/>
    </div>

  }  
}

3. Interacting with 3rd party components directly

What I did wrong: My first year and a half using React, when I was using 3rd party UI components like react-fixed-data-table I would always use them directly in my components, and take full advantage of their APIs.

Why I did it: Because every React library in the world has documentation showing how to use its components directly in code for a variety of different use cases, and nobody ever tells you to put an abstraction around their code

What I should have done instead: I should have wrapped the 3rd party libraries in one or more wrapper components. This has a few advantages:

  1. When we’re using a UI component like a table in a new place in our App, if I’ve created a wrapper component that has presets for most common settings, I only need to configure the things that are meaningful to this new use case in my app
  2. Targeted wrapper components like a SortableTable component or a DropdownWithAutoComplete component are easy to understand to a new reader of the code. Instead of digging through configuration props, they can read the component name and understand the purpose of that component then focus on the data being passed to it
  3. When making updates to a library it is much easier to test that the changes are safe if the uses of the library are limited to a few focused components, rather than being spread across a whole application
  4. Similarly, if we need to switch to a new library, that is much easier with a limited footprint
  5. It can be easier to create reliable automatic tests using a wrapper component, since you have more control of things like how mocking works and when the component interface changes than you do for 3rd party code

4. Importing other parts of the system directly into display components

What I did wrong: The main application I work on uses a messaging system to allow communication between different parts of the system. It’s a legacy piece from when it existed as a Backbone application, and isn’t a very React-y way of doing things, but that isn’t really a problem. This situation would be the same for a logging component or a data store. What isn’t great is that when I need to use the messaging system, I always import it directly into the component file.

Why I did it: Direct imports are convenient, the messaging system is a core part of my system, and it seemed like a normal way of accessing it. I also wasn’t aware of any better way to do it.

What I should have done instead: The disadvantage of direct imports is that they’re harder to test. If I had passed my messaging system as a prop to whatever component needed it, it would be much easier to test that it was called in the way I expected, without having to mock out the whole messaging system library. I also could abstract away the whole power of the messaging system, and only provide the specific functionality needed by a component. When I first began working on this system though, I didn’t know a practical way to do this. The messenger system was often used by deeply nested components, and it seemed bad to pass it down a whole component tree.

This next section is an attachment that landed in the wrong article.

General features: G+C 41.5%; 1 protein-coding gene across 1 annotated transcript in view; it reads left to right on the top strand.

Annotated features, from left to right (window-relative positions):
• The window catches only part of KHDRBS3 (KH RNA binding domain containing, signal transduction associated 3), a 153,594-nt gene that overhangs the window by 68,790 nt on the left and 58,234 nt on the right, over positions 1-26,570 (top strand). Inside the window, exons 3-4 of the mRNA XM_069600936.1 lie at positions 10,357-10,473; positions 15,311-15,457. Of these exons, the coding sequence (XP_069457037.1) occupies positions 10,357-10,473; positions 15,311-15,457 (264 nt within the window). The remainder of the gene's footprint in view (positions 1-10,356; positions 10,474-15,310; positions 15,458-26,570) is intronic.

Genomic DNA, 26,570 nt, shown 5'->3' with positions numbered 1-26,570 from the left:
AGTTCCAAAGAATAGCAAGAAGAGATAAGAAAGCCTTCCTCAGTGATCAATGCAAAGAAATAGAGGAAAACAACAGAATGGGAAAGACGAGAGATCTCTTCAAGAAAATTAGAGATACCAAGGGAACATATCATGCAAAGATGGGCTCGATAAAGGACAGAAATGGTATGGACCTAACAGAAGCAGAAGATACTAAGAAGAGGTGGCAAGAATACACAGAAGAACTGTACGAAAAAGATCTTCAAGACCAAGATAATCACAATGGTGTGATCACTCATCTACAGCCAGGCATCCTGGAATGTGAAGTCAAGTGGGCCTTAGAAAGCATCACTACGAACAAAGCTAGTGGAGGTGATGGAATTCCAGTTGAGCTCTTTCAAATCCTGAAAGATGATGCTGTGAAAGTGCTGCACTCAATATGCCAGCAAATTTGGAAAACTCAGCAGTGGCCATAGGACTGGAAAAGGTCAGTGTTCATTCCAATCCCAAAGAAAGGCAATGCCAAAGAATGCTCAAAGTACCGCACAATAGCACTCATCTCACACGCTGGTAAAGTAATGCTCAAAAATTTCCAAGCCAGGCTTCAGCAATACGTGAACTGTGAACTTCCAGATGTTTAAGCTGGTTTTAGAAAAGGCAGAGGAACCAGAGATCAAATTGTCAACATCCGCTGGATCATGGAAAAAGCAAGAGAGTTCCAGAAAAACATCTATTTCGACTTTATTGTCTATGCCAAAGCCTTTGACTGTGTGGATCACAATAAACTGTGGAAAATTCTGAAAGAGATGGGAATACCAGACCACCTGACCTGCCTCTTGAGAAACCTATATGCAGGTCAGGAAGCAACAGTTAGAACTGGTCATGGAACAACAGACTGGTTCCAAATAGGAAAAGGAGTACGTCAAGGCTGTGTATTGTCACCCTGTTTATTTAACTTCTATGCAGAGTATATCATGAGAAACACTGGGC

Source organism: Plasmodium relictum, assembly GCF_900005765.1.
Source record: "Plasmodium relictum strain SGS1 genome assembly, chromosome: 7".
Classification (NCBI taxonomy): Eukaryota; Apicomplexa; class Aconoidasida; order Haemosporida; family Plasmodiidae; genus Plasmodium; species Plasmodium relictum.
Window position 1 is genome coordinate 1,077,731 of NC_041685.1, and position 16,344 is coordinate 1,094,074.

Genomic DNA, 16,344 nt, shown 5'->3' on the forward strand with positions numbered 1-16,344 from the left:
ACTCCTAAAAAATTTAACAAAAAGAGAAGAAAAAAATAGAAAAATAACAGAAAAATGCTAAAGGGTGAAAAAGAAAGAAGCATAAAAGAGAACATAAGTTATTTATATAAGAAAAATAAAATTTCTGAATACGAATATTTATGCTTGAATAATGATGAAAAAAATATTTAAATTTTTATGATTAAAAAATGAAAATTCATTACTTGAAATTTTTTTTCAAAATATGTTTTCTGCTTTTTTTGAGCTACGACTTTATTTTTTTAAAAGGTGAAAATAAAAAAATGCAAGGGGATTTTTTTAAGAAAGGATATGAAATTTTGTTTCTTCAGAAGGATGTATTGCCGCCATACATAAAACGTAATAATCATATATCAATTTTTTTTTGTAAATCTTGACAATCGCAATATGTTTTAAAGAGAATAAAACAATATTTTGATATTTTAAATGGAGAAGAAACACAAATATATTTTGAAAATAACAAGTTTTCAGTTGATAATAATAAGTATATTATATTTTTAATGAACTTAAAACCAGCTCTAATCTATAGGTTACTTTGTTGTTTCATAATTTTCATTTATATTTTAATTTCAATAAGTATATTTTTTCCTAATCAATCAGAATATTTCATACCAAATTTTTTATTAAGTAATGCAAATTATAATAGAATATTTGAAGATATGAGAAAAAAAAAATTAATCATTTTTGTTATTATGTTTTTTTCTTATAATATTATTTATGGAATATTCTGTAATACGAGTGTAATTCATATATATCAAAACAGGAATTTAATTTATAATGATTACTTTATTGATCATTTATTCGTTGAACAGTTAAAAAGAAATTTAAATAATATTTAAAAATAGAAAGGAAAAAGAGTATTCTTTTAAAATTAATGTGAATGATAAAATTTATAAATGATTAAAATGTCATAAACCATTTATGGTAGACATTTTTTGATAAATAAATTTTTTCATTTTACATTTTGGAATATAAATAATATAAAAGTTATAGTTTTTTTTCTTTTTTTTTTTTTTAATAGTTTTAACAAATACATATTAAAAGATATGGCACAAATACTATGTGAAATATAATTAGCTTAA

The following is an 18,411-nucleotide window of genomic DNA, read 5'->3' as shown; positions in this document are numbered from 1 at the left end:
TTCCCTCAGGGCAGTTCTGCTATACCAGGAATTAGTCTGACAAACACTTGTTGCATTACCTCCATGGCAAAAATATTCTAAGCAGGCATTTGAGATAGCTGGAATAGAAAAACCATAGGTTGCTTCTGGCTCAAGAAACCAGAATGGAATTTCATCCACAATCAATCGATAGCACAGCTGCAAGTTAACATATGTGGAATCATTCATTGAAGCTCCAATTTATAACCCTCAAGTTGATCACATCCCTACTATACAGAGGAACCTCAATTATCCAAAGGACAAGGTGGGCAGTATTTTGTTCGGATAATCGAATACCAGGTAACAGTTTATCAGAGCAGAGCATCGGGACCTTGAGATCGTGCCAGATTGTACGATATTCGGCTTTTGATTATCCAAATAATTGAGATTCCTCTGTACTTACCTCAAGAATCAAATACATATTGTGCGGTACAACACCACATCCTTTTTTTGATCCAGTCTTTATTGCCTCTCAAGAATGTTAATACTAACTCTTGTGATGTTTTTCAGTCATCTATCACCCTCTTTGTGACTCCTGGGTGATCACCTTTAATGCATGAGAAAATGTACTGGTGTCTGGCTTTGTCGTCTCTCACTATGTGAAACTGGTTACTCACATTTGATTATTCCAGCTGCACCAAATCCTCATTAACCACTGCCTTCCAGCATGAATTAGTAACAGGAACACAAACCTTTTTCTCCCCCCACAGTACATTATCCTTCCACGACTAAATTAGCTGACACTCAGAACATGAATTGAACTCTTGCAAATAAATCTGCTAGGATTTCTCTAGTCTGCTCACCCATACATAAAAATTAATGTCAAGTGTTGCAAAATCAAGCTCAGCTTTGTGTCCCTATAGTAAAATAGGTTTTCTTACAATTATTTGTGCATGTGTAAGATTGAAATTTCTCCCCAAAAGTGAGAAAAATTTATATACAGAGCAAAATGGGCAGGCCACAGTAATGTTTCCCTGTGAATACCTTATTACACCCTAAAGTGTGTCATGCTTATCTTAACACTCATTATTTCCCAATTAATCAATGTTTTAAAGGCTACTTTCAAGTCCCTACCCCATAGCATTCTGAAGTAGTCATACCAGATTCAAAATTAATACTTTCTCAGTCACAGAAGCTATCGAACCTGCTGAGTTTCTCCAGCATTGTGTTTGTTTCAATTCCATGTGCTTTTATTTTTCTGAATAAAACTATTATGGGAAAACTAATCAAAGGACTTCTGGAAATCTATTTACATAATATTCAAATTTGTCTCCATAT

The answer is to use the Provider pattern. The provider pattern is a way to use React’s context API to provide top level properties from a high level parent component to deeply nested child components. It is a perfect pattern for providing important high level pieces of your application to low level components without tightly coupling them, while maintaining testability.2

5. Changing too many things at once

What I did wrong: When my team began converting our application from Backbone to React, it was tempting to try and change many things at once. All the React examples you see online are using Babel/ES6, Webpack, Redux, React Router and tons of other shiny but complicated things. Trying to implement it all in an existing project3 can be overwhelming and lead to lava layers. We actually started out with good discipline and converted files to use ES6 first, then added Webpack, then slowly started to convert UI components to React. Unfortunately as we continued to convert React, we began replacing our Backbone data models with MobX, and began using CSS Modules in some places. When our team size was reduced last year, we were left in a situation where the same functions were performed in different ways throughout the codebase.

Why I did it: It’s easy to see things that could be better in a web application and immediately want to fix them! Especially if parts of that change seem easier than other changes you’re working on

What I should have done instead: I wrote about this at length last month, but there really is no substitute for taking things one at a time. While it’s tempting to think that it will be easier to convert to React if you’re using other “react-y” tools and libraries, your code will ultimately be more maintainable if it is consistent throughout an application. The only reliable way to do that is to make changes completely before you start making other changes. It isn’t sexy, and it will leave you at least a little ways off the bleeding edge, but it’s the way to build large, reliable systems and keep them up to date.


  1. At the time of writing this, it was super on sale on Amazon

  2. Note that the Context API that the provider pattern is based on is changing, so I’d isolating out any provider code you write into a reusable component so that it is easy to update later

  3. Or even a new project for that matter!